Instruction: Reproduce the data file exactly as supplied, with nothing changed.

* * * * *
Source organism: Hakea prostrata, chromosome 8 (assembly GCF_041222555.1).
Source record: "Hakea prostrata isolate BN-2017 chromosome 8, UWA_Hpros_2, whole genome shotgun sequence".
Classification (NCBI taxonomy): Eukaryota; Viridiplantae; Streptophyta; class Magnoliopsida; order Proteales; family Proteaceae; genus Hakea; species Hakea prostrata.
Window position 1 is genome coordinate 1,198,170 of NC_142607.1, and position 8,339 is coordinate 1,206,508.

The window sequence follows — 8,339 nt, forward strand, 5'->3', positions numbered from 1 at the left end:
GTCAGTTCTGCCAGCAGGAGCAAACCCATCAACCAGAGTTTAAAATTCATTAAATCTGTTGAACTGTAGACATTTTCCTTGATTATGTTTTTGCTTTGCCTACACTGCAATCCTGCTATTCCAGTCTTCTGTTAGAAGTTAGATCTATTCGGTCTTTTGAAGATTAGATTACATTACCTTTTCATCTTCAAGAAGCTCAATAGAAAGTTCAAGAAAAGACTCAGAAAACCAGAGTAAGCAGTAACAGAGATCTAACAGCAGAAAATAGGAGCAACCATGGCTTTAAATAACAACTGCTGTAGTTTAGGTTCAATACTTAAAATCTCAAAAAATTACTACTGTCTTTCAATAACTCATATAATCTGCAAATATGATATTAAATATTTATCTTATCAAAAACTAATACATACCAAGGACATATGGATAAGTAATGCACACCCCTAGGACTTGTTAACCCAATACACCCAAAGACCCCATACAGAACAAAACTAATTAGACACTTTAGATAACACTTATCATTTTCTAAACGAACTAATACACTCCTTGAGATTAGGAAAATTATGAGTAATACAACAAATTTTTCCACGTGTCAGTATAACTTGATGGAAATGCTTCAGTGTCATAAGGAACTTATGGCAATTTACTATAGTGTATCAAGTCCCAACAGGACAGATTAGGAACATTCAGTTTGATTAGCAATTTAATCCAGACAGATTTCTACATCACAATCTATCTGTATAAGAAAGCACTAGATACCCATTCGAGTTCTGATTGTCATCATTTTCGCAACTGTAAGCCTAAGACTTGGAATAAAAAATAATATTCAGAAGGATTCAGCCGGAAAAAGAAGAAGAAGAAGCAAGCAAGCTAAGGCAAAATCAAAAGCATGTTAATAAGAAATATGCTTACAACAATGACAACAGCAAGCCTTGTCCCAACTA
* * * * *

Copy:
Source organism: Hakea prostrata, chromosome 8 (assembly GCF_041222555.1).
Source record: "Hakea prostrata isolate BN-2017 chromosome 8, UWA_Hpros_2, whole genome shotgun sequence".
Classification (NCBI taxonomy): Eukaryota; Viridiplantae; Streptophyta; class Magnoliopsida; order Proteales; family Proteaceae; genus Hakea; species Hakea prostrata.
Window position 1 is genome coordinate 1,198,170 of NC_142607.1, and position 8,339 is coordinate 1,206,508.

The window sequence follows — 8,339 nt, forward strand, 5'->3', positions numbered from 1 at the left end:
GTCAGTTCTGCCAGCAGGAGCAAACCCATCAACCAGAGTTTAAAATTCATTAAATCTGTTGAACTGTAGACATTTTCCTTGATTATGTTTTTGCTTTGCCTACACTGCAATCCTGCTATTCCAGTCTTCTGTTAGAAGTTAGATCTATTCGGTCTTTTGAAGATTAGATTACATTACCTTTTCATCTTCAAGAAGCTCAATAGAAAGTTCAAGAAAAGACTCAGAAAACCAGAGTAAGCAGTAACAGAGATCTAACAGCAGAAAATAGGAGCAACCATGGCTTTAAATAACAACTGCTGTAGTTTAGGTTCAATACTTAAAATCTCAAAAAATTACTACTGTCTTTCAATAACTCATATAATCTGCAAATATGATATTAAATATTTATCTTATCAAAAACTAATACATACCAAGGACATATGGATAAGTAATGCACACCCCTAGGACTTGTTAACCCAATACACCCAAAGACCCCATACAGAACAAAACTAATTAGACACTTTAGATAACACTTATCATTTTCTAAACGAACTAATACACTCCTTGAGATTAGGAAAATTATGAGTAATACAACAAATTTTTCCACGTGTCAGTATAACTTGATGGAAATGCTTCAGTGTCATAAGGAACTTATGGCAATTTACTATAGTGTATCAAGTCCCAACAGGACAGATTAGGAACATTCAGTTTGATTAGCAATTTAATCCAGACAGATTTCTACATCACAATCTATCTGTATAAGAAAGCACTAGATACCCATTCGAGTTCTGATTGTCATCATTTTCGCAACTGTAAGCCTAAGACTTGGAATAAAAAATAATATTCAGAAGGATTCAGCCGGAAAAAGAAGAAGAAGAAGCAAGCAAGCTAAGGCAAAATCAAAAGCATGTTAATAAGAAATATGCTTACAACAATGACAACAGCAAGCCTTGTCCCAACTA